The beautiful faces in this series of arresting photographs belong to people who are neither male nor female.
The subjects of Swedish artist Åsa Johannesson’s latest exhibition invite the viewer to reflect on gender, self and otherness because they don't identify as boys or girls.
The expression of each portrait challenges the onlooker defiantly to try and categorise them. We don’t know their names and each photograph is untitled.
But while we might scrutinise the shape of a nape, the curl of a lip or the shadows beneath their eyes for clues, Johannesson is keen for the exhibition not be a “gender guessing game”.
The artist, who has been exploring non-conformity genders and queer identities for seven years, wants to provoke an emotional response in viewers rather than have them obsess over what or who exactly it is that they’re looking at in terms of conventional norms.
There is undoubtedly much to be said for providing a more accurate and respectful representation of LGBT identities, the nuances of which are so sorely lacking in mainstream media never mind the huge interest in high profile trans individuals such as Caitlyn Jenner.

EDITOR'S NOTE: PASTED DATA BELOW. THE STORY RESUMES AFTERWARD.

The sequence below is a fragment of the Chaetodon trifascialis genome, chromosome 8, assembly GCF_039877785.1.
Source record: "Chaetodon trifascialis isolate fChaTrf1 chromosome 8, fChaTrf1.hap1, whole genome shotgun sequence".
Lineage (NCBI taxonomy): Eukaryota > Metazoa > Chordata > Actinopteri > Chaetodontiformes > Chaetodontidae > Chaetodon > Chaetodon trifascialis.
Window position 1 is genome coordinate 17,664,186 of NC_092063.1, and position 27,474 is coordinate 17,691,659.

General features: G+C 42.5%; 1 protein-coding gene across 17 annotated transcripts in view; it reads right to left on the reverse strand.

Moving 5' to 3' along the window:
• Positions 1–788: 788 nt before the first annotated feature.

But Johannesson is aware she needs to be cautious in her approach so as not to cause offence. “Non-conforming to gender is so hyped in the media that it’s really difficult to talk about without it becoming a spectacle,” she says.
“As an artist I have to be really careful not to objectify the sitter.” Which partly explains why the gaze of all the subjects is so clearly and challenging directed at the onlooker and why the photographs are exhibited life-size, so the humanity of who you are looking it is hard to shake off.
She believes the photography series Looking Out, Looking In, which she plans to expand over the next 12 months, is as inclusive as possible without necessarily representing a particular or all groups within non-conformity and queer identity.
The images go on display at the MOCA, London gallery in Peckham from today until 13 September.
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